A rickshawpuller carries his customers around Tokyo's Asakusa area famous for sightseeing. AP
The rickshaw men in Tokyo are adding English-speaking staff, a sure sign Japan is bracing for a return of tourists from abroad.
Japan’s border controls to curb the spread of coronavirus infections began gradually loosening earlier this month.
That's great news for Yusuke Otomo, owner of Daikichi, a kimono rental shop in Asakusa, an old district of Tokyo famous for its temples, quaint restaurants and rickshaw rides. He can barely contain his excitement.
"Those were a hard three years. But we managed to endure until today. And after such an experience, to think people from abroad can finally come back is simply thrilling,” Otomo told The Associated Press.
"I’m thinking that maybe, just as before COVID, my shop, the city of Asakusa and everyone’s hearts can flourish again. I can’t wait.”
Before the pandemic, Asakusa was so brimming with foreigners they sometimes outnumbered the Japanese. After the coronavirus struck, the streets were deserted.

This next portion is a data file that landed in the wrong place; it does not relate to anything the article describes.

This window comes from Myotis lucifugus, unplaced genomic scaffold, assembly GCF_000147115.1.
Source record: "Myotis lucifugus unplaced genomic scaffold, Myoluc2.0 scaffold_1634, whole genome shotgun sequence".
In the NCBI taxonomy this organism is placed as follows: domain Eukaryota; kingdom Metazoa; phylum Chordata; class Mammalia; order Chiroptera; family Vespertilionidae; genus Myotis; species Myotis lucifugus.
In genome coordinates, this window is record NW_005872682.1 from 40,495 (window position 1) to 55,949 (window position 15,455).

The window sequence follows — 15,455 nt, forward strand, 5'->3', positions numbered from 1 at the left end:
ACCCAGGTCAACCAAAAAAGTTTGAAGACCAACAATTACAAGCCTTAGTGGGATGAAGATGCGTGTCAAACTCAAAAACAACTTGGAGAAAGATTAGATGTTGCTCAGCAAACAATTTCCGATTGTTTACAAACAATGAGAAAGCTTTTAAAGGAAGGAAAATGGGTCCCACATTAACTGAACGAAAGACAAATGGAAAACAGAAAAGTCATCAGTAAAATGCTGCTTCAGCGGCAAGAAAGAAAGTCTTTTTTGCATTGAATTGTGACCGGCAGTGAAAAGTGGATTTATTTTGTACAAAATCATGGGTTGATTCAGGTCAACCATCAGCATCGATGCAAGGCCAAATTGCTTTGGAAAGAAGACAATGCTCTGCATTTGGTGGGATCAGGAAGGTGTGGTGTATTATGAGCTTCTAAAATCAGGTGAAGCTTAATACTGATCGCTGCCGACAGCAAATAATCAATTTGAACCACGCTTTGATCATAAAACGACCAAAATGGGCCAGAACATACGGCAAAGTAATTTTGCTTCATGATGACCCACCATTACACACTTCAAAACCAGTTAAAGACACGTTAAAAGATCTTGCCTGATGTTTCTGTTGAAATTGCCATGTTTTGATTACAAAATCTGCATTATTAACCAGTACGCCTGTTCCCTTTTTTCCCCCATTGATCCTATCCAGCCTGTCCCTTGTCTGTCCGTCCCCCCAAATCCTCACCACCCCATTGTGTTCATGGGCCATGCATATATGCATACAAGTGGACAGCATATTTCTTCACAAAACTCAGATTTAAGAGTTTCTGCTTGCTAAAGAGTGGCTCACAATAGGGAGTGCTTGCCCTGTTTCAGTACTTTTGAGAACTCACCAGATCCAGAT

"Not a soul in sight,” he said sadly.
Some kimono rental stores folded. Restaurants were shuttered.
The crowds are finally back with a gradual relaxing of the city's COVID-19 restrictions, which called for restaurants to close early and people to social distance and limit attendance at events. But most of the visitors are Japanese.
Shuso Imada, general manager at JSS Information Center, a sake and shochu showroom in downtown Tokyo, said he has been feeling pretty lonely and is itching to tell foreign visitors about how to match the traditional Japanese rice wine with all kinds of non-Japanese food, even cheese and beef.
"In a way, we didn't have much to do and we just had to wait. The gates have now reopened,” he said.
But like others waiting for tourists, he acknowledged that the limited entry for tour groups now in effect may not allow time for a relaxing visit to his center.
Visitors have to abide by guidelines requiring travelers to have a special coordinator, stay on specific routes and abide by rules like wearing masks and regularly using disinfectant.
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